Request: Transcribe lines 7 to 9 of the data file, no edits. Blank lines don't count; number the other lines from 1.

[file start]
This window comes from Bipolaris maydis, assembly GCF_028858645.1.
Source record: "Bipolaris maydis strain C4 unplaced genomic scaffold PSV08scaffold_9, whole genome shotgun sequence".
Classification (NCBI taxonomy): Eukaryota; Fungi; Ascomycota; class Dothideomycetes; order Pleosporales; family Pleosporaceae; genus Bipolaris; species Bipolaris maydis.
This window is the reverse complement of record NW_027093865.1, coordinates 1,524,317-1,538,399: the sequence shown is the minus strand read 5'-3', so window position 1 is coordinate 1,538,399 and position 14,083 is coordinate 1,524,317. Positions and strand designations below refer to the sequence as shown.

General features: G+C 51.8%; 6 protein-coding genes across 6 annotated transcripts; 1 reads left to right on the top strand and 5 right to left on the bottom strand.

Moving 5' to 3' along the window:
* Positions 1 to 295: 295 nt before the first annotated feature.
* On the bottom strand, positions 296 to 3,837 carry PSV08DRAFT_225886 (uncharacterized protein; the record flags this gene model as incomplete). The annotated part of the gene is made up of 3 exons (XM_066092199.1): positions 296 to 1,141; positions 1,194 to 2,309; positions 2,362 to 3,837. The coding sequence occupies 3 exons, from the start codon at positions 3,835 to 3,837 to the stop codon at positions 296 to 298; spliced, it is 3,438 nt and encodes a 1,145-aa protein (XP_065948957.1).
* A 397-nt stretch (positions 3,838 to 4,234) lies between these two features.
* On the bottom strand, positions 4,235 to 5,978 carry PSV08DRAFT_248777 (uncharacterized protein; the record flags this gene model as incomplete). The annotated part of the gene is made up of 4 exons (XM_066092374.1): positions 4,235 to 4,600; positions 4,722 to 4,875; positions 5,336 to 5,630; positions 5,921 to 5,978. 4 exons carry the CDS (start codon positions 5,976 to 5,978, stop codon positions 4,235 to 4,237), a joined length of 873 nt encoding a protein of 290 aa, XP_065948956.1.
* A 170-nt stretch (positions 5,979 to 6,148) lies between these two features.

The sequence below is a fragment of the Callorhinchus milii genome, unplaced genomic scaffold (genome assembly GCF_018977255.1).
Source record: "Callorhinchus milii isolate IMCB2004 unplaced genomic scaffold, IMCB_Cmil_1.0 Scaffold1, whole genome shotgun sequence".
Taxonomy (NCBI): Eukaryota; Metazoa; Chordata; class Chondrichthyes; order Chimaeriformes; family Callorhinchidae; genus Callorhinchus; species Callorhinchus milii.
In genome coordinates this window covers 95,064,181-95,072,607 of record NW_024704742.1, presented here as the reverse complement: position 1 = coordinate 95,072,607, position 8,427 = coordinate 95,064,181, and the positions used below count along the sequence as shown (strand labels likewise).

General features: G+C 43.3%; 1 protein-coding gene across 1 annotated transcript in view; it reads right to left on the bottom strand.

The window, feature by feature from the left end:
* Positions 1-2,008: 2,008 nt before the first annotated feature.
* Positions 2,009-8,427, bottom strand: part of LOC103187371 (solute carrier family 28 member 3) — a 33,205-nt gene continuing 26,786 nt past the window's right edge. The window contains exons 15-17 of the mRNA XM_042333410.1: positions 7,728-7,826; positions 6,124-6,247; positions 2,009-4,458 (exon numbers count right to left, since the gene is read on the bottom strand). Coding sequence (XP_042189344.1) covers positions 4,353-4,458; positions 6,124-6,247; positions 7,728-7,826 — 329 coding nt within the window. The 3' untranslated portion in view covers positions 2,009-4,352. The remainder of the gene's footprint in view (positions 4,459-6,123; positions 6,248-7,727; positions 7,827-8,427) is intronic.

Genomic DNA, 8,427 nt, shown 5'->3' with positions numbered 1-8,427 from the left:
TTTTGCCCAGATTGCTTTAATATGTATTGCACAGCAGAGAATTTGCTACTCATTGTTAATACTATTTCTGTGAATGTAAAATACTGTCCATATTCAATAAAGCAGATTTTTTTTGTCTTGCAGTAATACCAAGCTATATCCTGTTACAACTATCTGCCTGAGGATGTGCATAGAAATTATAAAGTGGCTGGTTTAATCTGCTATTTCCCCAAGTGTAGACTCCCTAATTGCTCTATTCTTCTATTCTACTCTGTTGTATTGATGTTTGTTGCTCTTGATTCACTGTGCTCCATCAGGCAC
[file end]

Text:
* Positions 1 to 295: 295 nt before the first annotated feature.
* On the bottom strand, positions 296 to 3,837 carry PSV08DRAFT_225886 (uncharacterized protein; the record flags this gene model as incomplete). The annotated part of the gene is made up of 3 exons (XM_066092199.1): positions 296 to 1,141; positions 1,194 to 2,309; positions 2,362 to 3,837. The coding sequence occupies 3 exons, from the start codon at positions 3,835 to 3,837 to the stop codon at positions 296 to 298; spliced, it is 3,438 nt and encodes a 1,145-aa protein (XP_065948957.1).
* A 397-nt stretch (positions 3,838 to 4,234) lies between these two features.